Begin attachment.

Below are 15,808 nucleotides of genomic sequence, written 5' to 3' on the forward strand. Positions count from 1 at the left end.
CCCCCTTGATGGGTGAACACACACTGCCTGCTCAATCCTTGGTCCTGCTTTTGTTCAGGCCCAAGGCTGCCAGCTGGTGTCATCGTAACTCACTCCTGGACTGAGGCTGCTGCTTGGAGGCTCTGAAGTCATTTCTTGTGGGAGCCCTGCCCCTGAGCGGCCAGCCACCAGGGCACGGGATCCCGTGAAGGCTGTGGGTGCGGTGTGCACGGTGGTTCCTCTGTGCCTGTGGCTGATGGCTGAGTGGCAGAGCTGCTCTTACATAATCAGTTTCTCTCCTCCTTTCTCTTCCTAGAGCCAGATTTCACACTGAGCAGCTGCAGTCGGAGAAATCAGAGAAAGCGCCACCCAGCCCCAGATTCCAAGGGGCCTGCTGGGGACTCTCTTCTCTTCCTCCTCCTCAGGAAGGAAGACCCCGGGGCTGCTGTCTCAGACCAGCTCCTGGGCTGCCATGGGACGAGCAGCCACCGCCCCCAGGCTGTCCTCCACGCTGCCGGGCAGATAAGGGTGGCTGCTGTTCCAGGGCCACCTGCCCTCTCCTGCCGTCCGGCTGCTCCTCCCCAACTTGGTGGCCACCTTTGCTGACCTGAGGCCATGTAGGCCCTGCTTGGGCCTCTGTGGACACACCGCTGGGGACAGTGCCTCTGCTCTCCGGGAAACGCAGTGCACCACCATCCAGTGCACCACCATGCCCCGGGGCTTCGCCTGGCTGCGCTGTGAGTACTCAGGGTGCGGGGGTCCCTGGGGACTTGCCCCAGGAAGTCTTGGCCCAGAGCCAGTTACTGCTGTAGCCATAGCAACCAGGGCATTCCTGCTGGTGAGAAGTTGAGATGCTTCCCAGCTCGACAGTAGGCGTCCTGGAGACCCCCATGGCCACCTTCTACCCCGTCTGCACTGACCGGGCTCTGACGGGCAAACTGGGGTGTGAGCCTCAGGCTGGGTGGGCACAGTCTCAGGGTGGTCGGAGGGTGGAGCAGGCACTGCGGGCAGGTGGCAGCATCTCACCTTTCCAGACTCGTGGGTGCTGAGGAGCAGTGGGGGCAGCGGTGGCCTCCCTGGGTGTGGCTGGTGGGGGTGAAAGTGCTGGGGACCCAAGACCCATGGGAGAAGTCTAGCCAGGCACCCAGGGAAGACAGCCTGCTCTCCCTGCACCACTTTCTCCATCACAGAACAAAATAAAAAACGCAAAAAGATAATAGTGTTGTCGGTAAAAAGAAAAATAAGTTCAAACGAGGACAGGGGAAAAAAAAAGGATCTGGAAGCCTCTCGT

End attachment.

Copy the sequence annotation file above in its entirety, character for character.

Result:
Below are 15,808 nucleotides of genomic sequence, written 5' to 3' on the forward strand. Positions count from 1 at the left end.
CCCCCTTGATGGGTGAACACACACTGCCTGCTCAATCCTTGGTCCTGCTTTTGTTCAGGCCCAAGGCTGCCAGCTGGTGTCATCGTAACTCACTCCTGGACTGAGGCTGCTGCTTGGAGGCTCTGAAGTCATTTCTTGTGGGAGCCCTGCCCCTGAGCGGCCAGCCACCAGGGCACGGGATCCCGTGAAGGCTGTGGGTGCGGTGTGCACGGTGGTTCCTCTGTGCCTGTGGCTGATGGCTGAGTGGCAGAGCTGCTCTTACATAATCAGTTTCTCTCCTCCTTTCTCTTCCTAGAGCCAGATTTCACACTGAGCAGCTGCAGTCGGAGAAATCAGAGAAAGCGCCACCCAGCCCCAGATTCCAAGGGGCCTGCTGGGGACTCTCTTCTCTTCCTCCTCCTCAGGAAGGAAGACCCCGGGGCTGCTGTCTCAGACCAGCTCCTGGGCTGCCATGGGACGAGCAGCCACCGCCCCCAGGCTGTCCTCCACGCTGCCGGGCAGATAAGGGTGGCTGCTGTTCCAGGGCCACCTGCCCTCTCCTGCCGTCCGGCTGCTCCTCCCCAACTTGGTGGCCACCTTTGCTGACCTGAGGCCATGTAGGCCCTGCTTGGGCCTCTGTGGACACACCGCTGGGGACAGTGCCTCTGCTCTCCGGGAAACGCAGTGCACCACCATCCAGTGCACCACCATGCCCCGGGGCTTCGCCTGGCTGCGCTGTGAGTACTCAGGGTGCGGGGGTCCCTGGGGACTTGCCCCAGGAAGTCTTGGCCCAGAGCCAGTTACTGCTGTAGCCATAGCAACCAGGGCATTCCTGCTGGTGAGAAGTTGAGATGCTTCCCAGCTCGACAGTAGGCGTCCTGGAGACCCCCATGGCCACCTTCTACCCCGTCTGCACTGACCGGGCTCTGACGGGCAAACTGGGGTGTGAGCCTCAGGCTGGGTGGGCACAGTCTCAGGGTGGTCGGAGGGTGGAGCAGGCACTGCGGGCAGGTGGCAGCATCTCACCTTTCCAGACTCGTGGGTGCTGAGGAGCAGTGGGGGCAGCGGTGGCCTCCCTGGGTGTGGCTGGTGGGGGTGAAAGTGCTGGGGACCCAAGACCCATGGGAGAAGTCTAGCCAGGCACCCAGGGAAGACAGCCTGCTCTCCCTGCACCACTTTCTCCATCACAGAACAAAATAAAAAACGCAAAAAGATAATAGTGTTGTCGGTAAAAAGAAAAATAAGTTCAAACGAGGACAGGGGAAAAAAAAAGGATCTGGAAGCCTCTCGT